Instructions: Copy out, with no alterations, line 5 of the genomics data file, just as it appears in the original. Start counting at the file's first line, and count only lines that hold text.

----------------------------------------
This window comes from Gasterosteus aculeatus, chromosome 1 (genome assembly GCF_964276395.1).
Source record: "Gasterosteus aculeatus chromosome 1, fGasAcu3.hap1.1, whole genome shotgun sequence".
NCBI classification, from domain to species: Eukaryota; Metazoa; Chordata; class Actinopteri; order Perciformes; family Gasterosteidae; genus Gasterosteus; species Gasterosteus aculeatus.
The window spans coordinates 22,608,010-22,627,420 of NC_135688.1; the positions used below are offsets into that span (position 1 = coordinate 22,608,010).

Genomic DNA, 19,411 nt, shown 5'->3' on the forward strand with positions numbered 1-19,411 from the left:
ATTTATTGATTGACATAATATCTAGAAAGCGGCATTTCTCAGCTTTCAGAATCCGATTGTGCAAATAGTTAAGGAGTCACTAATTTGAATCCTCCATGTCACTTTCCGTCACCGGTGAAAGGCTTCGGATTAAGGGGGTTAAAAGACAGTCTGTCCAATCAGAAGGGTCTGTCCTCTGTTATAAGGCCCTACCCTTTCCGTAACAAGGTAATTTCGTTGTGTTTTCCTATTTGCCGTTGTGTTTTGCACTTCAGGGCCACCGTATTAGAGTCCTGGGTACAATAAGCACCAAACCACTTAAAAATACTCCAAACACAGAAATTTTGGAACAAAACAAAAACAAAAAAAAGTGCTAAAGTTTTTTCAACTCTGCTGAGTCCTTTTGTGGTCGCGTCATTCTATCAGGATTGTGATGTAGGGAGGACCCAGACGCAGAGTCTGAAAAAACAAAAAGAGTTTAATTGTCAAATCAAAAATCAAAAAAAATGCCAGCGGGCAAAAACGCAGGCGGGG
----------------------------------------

Genomic DNA, 19,411 nt, shown 5'->3' on the forward strand with positions numbered 1-19,411 from the left: